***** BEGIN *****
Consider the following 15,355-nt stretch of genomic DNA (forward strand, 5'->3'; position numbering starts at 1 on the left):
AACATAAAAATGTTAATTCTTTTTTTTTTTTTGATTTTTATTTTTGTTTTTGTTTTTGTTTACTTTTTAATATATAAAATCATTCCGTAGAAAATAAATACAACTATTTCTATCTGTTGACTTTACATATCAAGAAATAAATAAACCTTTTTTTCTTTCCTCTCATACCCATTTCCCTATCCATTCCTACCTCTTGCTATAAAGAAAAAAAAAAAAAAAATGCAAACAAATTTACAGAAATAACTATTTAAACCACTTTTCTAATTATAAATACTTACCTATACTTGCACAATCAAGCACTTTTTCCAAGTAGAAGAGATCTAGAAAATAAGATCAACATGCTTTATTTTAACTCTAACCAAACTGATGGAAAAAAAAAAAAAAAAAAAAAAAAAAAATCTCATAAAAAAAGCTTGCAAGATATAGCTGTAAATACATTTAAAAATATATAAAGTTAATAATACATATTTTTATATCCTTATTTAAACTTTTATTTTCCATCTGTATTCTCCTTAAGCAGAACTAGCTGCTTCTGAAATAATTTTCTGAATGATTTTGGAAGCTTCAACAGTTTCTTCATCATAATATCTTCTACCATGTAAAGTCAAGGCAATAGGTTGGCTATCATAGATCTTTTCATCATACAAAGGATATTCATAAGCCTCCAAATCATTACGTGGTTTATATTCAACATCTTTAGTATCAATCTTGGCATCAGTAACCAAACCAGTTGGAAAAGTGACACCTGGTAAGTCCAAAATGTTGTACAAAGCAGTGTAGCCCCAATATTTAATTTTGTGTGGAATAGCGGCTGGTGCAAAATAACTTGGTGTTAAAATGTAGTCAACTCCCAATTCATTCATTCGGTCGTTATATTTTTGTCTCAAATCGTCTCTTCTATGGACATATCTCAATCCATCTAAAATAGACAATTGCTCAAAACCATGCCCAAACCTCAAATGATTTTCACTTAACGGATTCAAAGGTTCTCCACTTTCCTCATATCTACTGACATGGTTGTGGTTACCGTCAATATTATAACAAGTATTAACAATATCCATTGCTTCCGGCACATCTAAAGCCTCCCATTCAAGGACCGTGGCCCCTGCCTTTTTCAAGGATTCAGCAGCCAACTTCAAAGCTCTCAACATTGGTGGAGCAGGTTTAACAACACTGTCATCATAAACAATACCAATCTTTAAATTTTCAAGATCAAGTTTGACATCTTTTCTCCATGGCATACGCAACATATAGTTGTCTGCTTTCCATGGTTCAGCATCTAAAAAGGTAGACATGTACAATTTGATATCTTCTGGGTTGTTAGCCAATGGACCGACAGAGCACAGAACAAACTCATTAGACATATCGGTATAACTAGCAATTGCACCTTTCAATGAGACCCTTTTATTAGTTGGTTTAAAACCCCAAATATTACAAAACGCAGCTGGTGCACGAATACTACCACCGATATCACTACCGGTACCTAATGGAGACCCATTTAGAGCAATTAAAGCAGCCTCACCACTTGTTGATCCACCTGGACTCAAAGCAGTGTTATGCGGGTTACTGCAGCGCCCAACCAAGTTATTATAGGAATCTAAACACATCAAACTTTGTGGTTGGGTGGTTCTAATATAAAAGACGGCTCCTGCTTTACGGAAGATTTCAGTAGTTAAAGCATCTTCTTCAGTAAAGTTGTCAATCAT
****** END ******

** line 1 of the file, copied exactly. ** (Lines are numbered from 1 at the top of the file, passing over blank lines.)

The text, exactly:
Consider the following 15,355-nt stretch of genomic DNA (forward strand, 5'->3'; position numbering starts at 1 on the left):